Bye Bye, Babybel

Bye Bye, Babybel

Bye Bye, Babybel

The English High Court has confirmed that the red Babybel cheese mark - owned by Fromageries Bel SA (“FBSA”) since 1997 - is invalid. The decision arises as a result of a challenge by J Sainsbury Plc (“Sainsbury”) and reflects a current trend by the UK Intellectual Property Office and courts to impose stricter registration requirements on ‘non-conventional’ marks such as shape marks.

The Mark

FBSA owns the UK registered trade mark number 2060882, a three-dimensional shape mark registered in Class 29 for cheese (the “Mark”). See the registration with picture here. The registration broadly consists of a graphical representation of a round, waxed cheese limited by specified dimensions of 4cm wide and 2cm in depth, and a description of the Mark as being “limited to the colour red”.

The Dispute

In October 2017, Sainsbury filed an invalidity application against the Mark on the grounds that it was insufficiently represented on the trade mark register. Sainsbury’s argument of insufficient representation arose from the fact that although the Mark was limited in its description to “the colour red”, this lacked clarity and precision, and a particular hue should have been specified.

While the IPO Hearing Officer indicated that it was not always necessary to precisely define a trade mark’s colour, it was found that because colour was an essential characteristic of this Mark, the broad definition of this colour as “red” was insufficiently precise, and a particular hue of red should have been specified. As such, the IPO declared the Mark invalid. FBSA appealed this decision to the High Court.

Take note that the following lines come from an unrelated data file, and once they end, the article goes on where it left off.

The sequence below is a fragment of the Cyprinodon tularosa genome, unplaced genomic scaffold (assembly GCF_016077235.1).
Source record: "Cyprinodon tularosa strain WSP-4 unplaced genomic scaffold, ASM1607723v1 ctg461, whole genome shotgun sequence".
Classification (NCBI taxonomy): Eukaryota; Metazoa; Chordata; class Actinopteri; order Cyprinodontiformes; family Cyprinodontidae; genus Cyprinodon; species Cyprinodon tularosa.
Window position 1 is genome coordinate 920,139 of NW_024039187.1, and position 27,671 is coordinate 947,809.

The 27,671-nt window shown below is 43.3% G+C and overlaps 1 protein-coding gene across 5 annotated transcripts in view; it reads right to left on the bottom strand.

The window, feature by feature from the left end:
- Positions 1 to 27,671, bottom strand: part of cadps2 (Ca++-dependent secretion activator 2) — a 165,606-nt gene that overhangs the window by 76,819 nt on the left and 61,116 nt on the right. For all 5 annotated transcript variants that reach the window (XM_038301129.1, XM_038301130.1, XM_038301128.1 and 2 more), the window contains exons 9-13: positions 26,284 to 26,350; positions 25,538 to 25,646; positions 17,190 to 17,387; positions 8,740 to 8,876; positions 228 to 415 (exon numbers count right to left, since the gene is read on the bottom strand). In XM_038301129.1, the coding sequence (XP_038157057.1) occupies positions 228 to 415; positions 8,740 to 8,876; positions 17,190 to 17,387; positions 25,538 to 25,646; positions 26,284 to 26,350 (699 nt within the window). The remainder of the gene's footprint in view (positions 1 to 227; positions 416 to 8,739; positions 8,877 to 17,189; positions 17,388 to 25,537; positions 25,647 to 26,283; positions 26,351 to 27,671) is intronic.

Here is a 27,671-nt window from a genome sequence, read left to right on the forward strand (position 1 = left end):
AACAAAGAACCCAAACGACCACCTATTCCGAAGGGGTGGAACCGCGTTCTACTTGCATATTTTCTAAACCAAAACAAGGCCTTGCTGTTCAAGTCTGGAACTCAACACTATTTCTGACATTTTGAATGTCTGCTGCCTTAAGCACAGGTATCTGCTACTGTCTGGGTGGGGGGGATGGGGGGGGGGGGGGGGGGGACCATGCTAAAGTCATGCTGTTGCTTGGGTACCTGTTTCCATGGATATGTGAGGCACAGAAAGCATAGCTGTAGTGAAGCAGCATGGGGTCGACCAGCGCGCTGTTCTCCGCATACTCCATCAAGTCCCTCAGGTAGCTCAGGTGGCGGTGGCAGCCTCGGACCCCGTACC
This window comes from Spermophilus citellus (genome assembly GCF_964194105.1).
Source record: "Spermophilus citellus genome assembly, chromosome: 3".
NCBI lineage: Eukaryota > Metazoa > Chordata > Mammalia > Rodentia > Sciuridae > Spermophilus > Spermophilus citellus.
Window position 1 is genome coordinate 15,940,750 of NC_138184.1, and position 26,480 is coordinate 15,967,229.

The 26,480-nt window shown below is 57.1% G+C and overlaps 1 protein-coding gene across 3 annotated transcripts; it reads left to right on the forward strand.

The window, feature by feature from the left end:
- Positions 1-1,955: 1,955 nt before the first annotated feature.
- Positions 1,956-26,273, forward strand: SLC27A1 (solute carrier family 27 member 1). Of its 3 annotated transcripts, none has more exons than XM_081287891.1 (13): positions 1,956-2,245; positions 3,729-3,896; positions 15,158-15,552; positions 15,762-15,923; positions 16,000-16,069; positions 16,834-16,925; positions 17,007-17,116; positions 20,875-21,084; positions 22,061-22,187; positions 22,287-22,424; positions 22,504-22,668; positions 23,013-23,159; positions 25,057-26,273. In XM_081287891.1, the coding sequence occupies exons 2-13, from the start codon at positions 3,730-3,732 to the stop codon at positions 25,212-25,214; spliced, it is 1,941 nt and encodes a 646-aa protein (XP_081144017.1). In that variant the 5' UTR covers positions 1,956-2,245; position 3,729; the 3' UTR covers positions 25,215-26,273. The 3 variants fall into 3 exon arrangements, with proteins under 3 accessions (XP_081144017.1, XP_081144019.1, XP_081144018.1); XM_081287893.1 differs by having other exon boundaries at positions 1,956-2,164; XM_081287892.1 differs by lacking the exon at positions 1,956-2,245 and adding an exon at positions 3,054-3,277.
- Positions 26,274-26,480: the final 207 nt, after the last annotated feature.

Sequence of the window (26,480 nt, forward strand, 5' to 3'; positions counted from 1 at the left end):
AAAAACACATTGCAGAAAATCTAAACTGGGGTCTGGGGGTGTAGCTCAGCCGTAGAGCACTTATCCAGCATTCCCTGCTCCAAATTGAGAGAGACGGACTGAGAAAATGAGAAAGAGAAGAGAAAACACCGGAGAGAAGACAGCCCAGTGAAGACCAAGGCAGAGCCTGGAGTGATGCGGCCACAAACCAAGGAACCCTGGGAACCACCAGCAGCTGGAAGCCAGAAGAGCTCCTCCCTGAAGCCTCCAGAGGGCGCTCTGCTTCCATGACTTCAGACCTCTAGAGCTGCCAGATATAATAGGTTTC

Appeal and Decision

FBSA argued against the cancellation of its Mark, contending the following:

  1. The IPO had incorrectly identified that the colour red was the Mark’s sole essential characteristic. On the contrary, FBSA asserted that as it was not a colour mark per se, colour was merely one of several essential characteristics, so the requirement to specify the particular hue of red did not apply. The High Court concluded that because the Mark could only be distinguishable if a particular hue of red used on the Babybel products was associated with FBSA’s cheese, it followed that the Mark had to be limited to a single shade of red, and this ground was rejected.
  1. The IPO should have interpreted the registration as being limited to the shade of red shown in the graphical representation of the Mark. The High Court held that since the description did not say “the colour red as shown in the representation”, a reader would assume that “the colour red” included any hue of red. To argue against this would be to accept that the description and graphical representation were inconsistent, meaning that the registration lacked the precision and clarity required for validity. As such, this ground was rejected.
  1. FBSA should now be permitted to specify a hue defined by the Pantone colour standard. The High Court would not allow this – adding a new limitation would introduce an additional feature into the content of the Mark to make it distinctive, which would affect the Mark’s description.


Clearly the Mark was initially accepted as valid when it was registered in 1997. However, recent case law suggests that the IPO and the courts are moving towards stricter requirements for the registration and continued validity of non-conventional marks. This case in particular highlights the need for trade mark owners to carefully review their portfolio of registered rights, consider how their marks are described, and work with their legal advisors to devise strategic plans that account for any potential vulnerabilities.

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